Canada's COVID-19 Alert app updated to include more precise exposure information
Federal COVID-19 exposure notification app now allows users to enter symptom start dates and test dates
Prime Minister Justin Trudeau says the COVID Alert app can now provide more precise information to people who are exposed to the virus.
There have been approximately 4.9 million downloads of the federal COVID-19 exposure notification app so far, with 2,939 Canadians using it to report a positive coronavirus test. Alberta and B.C. are the final two provinces that have yet to activate the app.
Trudeau says users who test positive for COVID-19 can enter the time their symptoms started, or the date they were tested. This information is important to figure out when they were most infectious to others, and those who are exposed can better estimate the time period they were at risk.
Health Canada said in a statement Friday the tweak aligns more closely with public health guidance, as symptomatic individuals are most infectious from two days before their symptoms began.
The new features are optional and the additional data will not be shared with the government or anyone else, according to Health Canada.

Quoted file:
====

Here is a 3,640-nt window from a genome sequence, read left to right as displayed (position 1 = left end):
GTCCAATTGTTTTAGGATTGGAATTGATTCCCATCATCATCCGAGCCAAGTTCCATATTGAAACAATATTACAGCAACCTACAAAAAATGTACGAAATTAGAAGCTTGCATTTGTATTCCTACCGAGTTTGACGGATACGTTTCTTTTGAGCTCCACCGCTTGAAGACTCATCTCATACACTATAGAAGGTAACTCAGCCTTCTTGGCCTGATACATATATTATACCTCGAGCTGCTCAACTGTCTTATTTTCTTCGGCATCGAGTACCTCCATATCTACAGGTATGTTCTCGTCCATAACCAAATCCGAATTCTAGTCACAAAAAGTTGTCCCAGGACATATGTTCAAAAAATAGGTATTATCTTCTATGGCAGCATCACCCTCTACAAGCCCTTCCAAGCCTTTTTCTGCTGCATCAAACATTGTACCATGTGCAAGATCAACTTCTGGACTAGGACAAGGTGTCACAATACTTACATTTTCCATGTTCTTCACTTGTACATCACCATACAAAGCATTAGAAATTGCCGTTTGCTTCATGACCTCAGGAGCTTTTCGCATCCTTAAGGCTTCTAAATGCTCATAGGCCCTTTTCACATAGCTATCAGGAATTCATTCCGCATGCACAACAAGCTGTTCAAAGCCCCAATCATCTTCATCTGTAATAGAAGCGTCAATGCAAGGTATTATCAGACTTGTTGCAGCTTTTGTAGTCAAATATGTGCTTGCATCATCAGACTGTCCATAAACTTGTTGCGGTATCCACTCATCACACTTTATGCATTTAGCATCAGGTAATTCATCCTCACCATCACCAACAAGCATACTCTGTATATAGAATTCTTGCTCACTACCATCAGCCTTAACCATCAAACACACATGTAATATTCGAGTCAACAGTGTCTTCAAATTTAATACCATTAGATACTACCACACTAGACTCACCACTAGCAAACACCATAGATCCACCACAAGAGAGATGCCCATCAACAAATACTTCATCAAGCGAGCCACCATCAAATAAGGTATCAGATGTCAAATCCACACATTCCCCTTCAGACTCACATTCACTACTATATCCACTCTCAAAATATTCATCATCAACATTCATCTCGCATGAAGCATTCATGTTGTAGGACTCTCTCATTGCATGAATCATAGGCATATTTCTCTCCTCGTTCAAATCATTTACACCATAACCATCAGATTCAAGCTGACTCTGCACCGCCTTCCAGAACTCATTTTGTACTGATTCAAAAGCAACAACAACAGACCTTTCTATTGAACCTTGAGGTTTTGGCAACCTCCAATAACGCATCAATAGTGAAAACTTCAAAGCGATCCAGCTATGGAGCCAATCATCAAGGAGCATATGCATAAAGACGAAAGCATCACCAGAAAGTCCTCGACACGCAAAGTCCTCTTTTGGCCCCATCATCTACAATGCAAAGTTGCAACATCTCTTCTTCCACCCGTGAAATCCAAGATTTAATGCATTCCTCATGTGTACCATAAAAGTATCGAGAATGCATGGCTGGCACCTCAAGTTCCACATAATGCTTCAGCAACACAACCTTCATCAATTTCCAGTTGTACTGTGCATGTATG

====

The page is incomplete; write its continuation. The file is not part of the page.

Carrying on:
Until now, COVID Alert was designed to deliver exposure notifications to all users who were in extended close contact with an infected person over the past 14 days.
B.C.'s provincial health officer, Dr. Bonnie Henry said earlier in the week the province remained reluctant to use the app while its exposure notifications were "very non-specific."
"What we really would like to see is an app that we could download when we're at a celebration or a party or a church service, so that we can identify those specific times when there may have been somebody with COVID who was in that vicinity," Henry said on Monday.
Lucie Vignola, a director of Health Canada's COVID-19 task force told CBC News this week the federal agency is also considering adding compatibility with wearable devices. The move could make the tool available to Canadians who don't own a smartphone.
"We're always looking to see how we can further improve the app ... while maintaining that main aspect of privacy," Vignola said.
With files from CBC's Thomas Daigle